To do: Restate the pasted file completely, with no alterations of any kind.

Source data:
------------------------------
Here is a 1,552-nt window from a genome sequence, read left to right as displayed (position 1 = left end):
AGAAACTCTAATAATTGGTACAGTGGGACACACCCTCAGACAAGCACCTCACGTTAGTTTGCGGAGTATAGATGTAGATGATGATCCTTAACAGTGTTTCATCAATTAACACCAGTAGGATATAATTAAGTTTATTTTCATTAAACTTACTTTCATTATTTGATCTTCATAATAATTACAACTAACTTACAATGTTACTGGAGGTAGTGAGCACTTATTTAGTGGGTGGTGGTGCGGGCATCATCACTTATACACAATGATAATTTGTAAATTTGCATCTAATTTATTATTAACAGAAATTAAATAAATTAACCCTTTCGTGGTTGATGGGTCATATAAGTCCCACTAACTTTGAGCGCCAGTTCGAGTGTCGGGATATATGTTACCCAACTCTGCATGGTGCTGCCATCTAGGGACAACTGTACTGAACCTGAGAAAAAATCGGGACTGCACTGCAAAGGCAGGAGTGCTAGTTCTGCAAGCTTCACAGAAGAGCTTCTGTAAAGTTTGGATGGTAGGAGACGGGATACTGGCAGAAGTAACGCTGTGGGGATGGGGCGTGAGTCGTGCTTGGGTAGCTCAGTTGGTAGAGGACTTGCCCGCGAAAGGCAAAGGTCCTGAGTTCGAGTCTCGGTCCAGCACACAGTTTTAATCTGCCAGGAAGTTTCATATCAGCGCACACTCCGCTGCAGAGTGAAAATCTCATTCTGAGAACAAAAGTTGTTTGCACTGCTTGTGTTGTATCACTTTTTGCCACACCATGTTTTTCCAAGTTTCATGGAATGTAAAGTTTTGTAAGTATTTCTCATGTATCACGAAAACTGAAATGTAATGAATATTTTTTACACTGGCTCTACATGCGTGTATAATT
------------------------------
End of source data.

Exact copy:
Here is a 1,552-nt window from a genome sequence, read left to right as displayed (position 1 = left end):
AGAAACTCTAATAATTGGTACAGTGGGACACACCCTCAGACAAGCACCTCACGTTAGTTTGCGGAGTATAGATGTAGATGATGATCCTTAACAGTGTTTCATCAATTAACACCAGTAGGATATAATTAAGTTTATTTTCATTAAACTTACTTTCATTATTTGATCTTCATAATAATTACAACTAACTTACAATGTTACTGGAGGTAGTGAGCACTTATTTAGTGGGTGGTGGTGCGGGCATCATCACTTATACACAATGATAATTTGTAAATTTGCATCTAATTTATTATTAACAGAAATTAAATAAATTAACCCTTTCGTGGTTGATGGGTCATATAAGTCCCACTAACTTTGAGCGCCAGTTCGAGTGTCGGGATATATGTTACCCAACTCTGCATGGTGCTGCCATCTAGGGACAACTGTACTGAACCTGAGAAAAAATCGGGACTGCACTGCAAAGGCAGGAGTGCTAGTTCTGCAAGCTTCACAGAAGAGCTTCTGTAAAGTTTGGATGGTAGGAGACGGGATACTGGCAGAAGTAACGCTGTGGGGATGGGGCGTGAGTCGTGCTTGGGTAGCTCAGTTGGTAGAGGACTTGCCCGCGAAAGGCAAAGGTCCTGAGTTCGAGTCTCGGTCCAGCACACAGTTTTAATCTGCCAGGAAGTTTCATATCAGCGCACACTCCGCTGCAGAGTGAAAATCTCATTCTGAGAACAAAAGTTGTTTGCACTGCTTGTGTTGTATCACTTTTTGCCACACCATGTTTTTCCAAGTTTCATGGAATGTAAAGTTTTGTAAGTATTTCTCATGTATCACGAAAACTGAAATGTAATGAATATTTTTTACACTGGCTCTACATGCGTGTATAATT